On A Break From Audio, Fabulous Live Sound Of Opera And Concert Hall

Riccardo Muti conducted the Vienna Philharmonic, Singverein der Gesellschaft der Musikfreunde in Wien, and soloists in a 200th-anniversary performance of Beethoven’s Ninth Symphony. (Photos by Dieter Nagl)

PERSPECTIVE — Earlier this month, during my annual trip to Europe to cover the huge Munich High End audio show, I had the opportunity to attend two outstanding performances. On May 6 came Beethoven’s Ninth Symphony, performed by the Vienna Philharmonic under Riccardo Muti in Vienna’s Musikverein just one day before the 200th anniversary of its premiere. Then, on May 12, I visited the Bayerische Staatsoper (Bavarian State Opera) in Munich for Wagner’s Tannhäuser, conducted by Sebastian Weigle and directed by Romeo Castellucci.

From a seat six rows from the stage, directly in front of the first violins, the reputations of both the Vienna Philharmonic and its hall as among the best in the world were fully vindicated. From no other orchestra has the sound of massed violins arrived at my ears as a single silver thread. Regardless of dynamics, the strings played as one, their fine, supremely focused line consistently warm and liquid. Devoid of all stridency — even at fortissimo, massed violins produced a remarkably pure, silken thread of sound — the strings sounded like none other I’ve experienced either live and on recordings.

In Beethoven’s great final symphony, whose culminating choral movement emphasizes the need for all beings to unite in one human fraternity for the common good, this remarkable unity of sound perfectly embodied the desires and ideals that Beethoven and poet Friedrich Schiller expressed through music and words.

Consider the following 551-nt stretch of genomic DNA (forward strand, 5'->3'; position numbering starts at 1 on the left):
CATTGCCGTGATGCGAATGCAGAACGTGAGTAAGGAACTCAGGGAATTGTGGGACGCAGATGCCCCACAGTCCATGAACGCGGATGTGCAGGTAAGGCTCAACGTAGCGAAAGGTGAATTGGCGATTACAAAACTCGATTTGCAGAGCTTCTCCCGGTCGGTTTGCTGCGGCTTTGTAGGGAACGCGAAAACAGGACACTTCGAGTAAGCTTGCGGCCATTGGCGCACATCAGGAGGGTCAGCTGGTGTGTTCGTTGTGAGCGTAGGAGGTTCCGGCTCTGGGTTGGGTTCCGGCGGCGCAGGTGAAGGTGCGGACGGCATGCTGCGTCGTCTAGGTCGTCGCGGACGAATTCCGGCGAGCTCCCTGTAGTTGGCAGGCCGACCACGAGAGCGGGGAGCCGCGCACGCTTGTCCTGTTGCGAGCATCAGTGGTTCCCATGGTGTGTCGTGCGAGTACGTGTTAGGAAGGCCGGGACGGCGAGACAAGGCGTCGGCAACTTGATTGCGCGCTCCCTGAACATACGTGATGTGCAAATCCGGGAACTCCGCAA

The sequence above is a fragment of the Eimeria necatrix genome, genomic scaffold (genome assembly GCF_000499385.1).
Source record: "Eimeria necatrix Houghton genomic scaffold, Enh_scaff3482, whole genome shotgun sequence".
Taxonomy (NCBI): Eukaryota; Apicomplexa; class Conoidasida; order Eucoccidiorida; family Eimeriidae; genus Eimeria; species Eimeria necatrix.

The soloists in Beethoven’s Ninth were, from left, soprano Julia Kleiter, mezzo-soprano Marianne Crebassa, tenor Michael Spyres, and bass Gunther Groissböck.

Muti’s conducting style may be minimal — his gestures at age 82 are mostly contained, with little showmanship — but his vision was felt throughout the performance. Of special importance to his interpretation were constant momentum, far stronger percussion than in many performances of the symphony, and a clear sense of turmoil that sometimes threatened to dominate the musical argument of the opening movements.

While woodwind lines were curiously understated and subdued when they carried the melody in the second movement — the contrast between light winds and strong percussion was marked throughout the performance — I could not tell if the effect was by design or due to my being so close to the violins. At the start of the third movement, Muti coaxed ethereal healing sounds from the orchestra. The effect did not last long, however. With volume and intensity notched higher than I frequently encounter, Muti focused more on form and orderly unfolding than transcendence. Regardless, the sound remained mesmerizingly beautiful throughout the movement.

The power of the finale was extraordinary. The first emergence of the Ninth’s familiar theme began softly, almost as if whispered. Violins played with remarkable fluidity, providing fitting contrast to percussion and brass. The chorus — the Singverein der Gesellschaft der Musikfreunde in Wien — matched the orchestra for power and fineness of sound. The sense of occasion, of the singular importance of the symphony’s bicentennial, could be felt in the total commitment of chorus and orchestra. Even when everyone sang at top volume, no one emitted a single shout.

When the singing began, the voice of bass Gunther Groissböck rang out with impressive power. Perhaps because he’d sat for such a long time and was forced to start “cold” and at high volume, the registers took a minute to even out, and the highest notes were a bit forced. That said, his strong and commanding call for joy and unity set the tone for all that followed.